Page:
01-Mar-2004 -- After zigzagging around in severe gale winds and high seas with various
weather permitting courses from Sardinia towards West the
weather finally improved yesterday evening, and so we could resume normal
navigation to Gibraltar.
This morning, at 37N 1W, in very good visibility, we could
clearly make out parts of the Spanish Sierras, namely Sierra Cabrera, about 950 m
high, and Sierra de la Almenara, about 900 m high, to the Northwest.
Towards North, in direction Cartagena (which means: "Little Carthage"), we
could not see anything. The mountains around this town are about 650 m high
and should be theoretically visible as well, but visibility at sea is often
not equal to all directions due to many atmospheric reasons and conditions.
In a former visit I have spoken about bulk carriers.
Here, in the vicinity of the confluence, off Cabe de Gata, several busy
shipping lines do converge.
Bulk carriers are used to carry huge quantities of coal, ore, phosphate and
grain. Here we see a "Panamax". Panamax are mostly
Here the characteristics of a typical Panamax, the "BALTIC MERMAID", I have
captained about ten years ago:
built 1984 by Burmeister & Wain, Copenhagen
Length over all: 225 m
Maximum draft: 13.1 m
Maximum deadweight (i.e. the quantity the ship can load): 64145 metric tons
Gross Tonnage: 35319
Engine: 1 MAN Diesel Engine, 12600 HP
The most governing dimension for a Panamax, however, is its width. All
Panamax have a beam of 32.3 m (105 feet), in order to just match with the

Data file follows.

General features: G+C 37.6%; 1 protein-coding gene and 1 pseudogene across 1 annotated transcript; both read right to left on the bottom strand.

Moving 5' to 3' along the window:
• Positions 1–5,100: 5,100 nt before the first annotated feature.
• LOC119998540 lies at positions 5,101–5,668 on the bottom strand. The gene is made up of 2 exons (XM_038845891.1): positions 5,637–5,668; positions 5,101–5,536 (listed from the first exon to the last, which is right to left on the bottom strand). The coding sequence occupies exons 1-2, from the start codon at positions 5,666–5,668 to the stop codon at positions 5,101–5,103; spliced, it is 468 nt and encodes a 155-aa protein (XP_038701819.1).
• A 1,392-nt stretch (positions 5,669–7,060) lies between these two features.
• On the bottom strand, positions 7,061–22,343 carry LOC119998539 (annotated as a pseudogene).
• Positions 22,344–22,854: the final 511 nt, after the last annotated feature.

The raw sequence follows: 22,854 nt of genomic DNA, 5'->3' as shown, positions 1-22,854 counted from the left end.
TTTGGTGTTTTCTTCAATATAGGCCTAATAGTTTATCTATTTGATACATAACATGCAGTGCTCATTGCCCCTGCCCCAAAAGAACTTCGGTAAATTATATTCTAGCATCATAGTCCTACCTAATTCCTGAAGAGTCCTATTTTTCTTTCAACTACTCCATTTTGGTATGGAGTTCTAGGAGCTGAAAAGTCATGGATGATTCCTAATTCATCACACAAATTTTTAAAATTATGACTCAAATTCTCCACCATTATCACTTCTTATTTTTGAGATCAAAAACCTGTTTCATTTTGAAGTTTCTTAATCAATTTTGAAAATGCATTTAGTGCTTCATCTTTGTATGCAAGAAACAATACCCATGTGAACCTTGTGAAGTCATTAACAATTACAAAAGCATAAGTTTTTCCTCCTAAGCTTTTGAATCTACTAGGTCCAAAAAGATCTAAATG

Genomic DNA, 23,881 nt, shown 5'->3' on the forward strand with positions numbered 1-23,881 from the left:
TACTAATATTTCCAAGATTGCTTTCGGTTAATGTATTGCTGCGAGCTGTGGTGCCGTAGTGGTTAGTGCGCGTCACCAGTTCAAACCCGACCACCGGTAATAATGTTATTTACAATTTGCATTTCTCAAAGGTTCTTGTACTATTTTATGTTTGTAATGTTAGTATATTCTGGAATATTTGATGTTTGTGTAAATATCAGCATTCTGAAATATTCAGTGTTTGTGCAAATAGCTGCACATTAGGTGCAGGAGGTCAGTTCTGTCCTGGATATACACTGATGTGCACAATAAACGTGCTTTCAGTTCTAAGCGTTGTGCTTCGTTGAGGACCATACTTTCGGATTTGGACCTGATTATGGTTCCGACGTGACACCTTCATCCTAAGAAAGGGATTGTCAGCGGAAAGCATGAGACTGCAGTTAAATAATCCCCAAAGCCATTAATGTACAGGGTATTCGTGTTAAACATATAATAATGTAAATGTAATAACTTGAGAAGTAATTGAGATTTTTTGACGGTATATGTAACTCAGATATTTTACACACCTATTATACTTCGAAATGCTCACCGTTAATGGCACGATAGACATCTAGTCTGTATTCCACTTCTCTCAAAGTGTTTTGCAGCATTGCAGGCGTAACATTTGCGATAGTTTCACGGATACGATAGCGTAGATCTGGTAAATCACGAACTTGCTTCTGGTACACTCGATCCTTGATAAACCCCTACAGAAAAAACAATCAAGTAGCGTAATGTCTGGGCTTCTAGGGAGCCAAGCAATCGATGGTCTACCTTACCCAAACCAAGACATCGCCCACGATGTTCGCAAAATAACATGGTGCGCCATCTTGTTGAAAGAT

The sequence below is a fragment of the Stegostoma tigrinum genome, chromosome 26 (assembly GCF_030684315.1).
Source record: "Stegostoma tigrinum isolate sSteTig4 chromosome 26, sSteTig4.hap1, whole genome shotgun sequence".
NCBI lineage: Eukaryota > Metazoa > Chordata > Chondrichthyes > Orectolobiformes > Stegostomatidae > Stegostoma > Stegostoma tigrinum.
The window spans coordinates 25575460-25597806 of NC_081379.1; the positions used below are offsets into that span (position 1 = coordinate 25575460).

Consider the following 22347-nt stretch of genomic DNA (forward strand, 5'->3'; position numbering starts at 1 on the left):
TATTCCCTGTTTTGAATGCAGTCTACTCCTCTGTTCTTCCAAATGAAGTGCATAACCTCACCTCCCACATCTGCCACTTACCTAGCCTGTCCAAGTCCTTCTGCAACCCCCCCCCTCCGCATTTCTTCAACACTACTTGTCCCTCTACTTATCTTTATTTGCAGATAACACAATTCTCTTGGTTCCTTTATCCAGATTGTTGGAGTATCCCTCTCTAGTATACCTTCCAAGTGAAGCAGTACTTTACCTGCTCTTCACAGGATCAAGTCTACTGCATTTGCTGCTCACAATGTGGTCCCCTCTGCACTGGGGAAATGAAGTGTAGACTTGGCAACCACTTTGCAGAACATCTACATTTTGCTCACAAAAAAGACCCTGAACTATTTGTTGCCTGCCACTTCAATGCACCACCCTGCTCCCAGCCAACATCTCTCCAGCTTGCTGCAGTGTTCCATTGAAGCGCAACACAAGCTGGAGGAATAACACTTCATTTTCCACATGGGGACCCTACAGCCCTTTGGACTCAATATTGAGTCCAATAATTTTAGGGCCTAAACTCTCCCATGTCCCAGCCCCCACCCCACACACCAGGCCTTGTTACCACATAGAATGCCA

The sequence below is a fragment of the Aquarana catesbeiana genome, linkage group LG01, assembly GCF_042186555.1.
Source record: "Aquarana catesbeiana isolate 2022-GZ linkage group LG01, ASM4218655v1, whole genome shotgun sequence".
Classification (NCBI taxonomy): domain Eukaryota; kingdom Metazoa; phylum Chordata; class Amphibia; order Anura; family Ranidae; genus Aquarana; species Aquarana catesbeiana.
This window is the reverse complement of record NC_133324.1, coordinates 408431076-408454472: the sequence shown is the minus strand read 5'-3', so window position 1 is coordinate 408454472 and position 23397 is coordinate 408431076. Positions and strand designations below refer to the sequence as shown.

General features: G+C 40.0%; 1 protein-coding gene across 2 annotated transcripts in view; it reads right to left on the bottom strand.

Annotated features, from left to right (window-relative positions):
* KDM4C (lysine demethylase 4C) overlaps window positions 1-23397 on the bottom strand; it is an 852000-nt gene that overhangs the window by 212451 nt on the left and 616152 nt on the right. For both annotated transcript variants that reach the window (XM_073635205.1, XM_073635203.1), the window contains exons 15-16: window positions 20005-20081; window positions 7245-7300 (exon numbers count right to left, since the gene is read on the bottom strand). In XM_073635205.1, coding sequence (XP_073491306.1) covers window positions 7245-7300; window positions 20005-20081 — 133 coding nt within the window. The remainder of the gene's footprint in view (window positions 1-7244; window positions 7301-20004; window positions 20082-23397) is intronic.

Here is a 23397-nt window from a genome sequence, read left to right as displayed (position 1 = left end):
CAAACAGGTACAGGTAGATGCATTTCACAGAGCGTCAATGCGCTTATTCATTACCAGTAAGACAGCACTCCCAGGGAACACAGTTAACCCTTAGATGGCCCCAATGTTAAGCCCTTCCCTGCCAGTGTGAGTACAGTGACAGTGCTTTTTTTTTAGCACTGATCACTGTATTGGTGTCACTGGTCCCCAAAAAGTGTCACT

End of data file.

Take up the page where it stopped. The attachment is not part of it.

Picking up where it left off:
locks of the Panama Canal. When entering the locks with a Panamax, you have
just a few inches left on each side.
A few minutes later the next smaller issue of a bulk carrier, a "Handysize", passed.
Handysize bulkers are mostle geared with cranes and therefore more
Here the characteristics of a handysize I captained about 12 years ago, the
built 1983 by Dalian Shipyard, China
Length over all: 195 m
Width: 23 m
Maximum draft: 10.2 m
Maximum deadweight: 28030 metric tons
Gross Tonnage: 18121
Engine: 1 DALIAN-B&W Diesel Engine, 9760 HP
Although not all handysizers have the same width, the one of this ship above
is very characteristic. The expert learns from it immediately for which
trade the ship has been especially designed:
23 metres equals to 75 ft 6 inches, and the locks of the Saint Lawrence
Seaway and the Welland Canal are exactly 80 ft wide.
Sailing on the Great Lakes more than 200 metres above the sea level with an
oceran going ship is very interesting. Especially the fact is appreciated
that the ship is sailing in fresh water, and she can be nicely washed and
cleaned from the salt, of which you usually never get rid out in the oceans.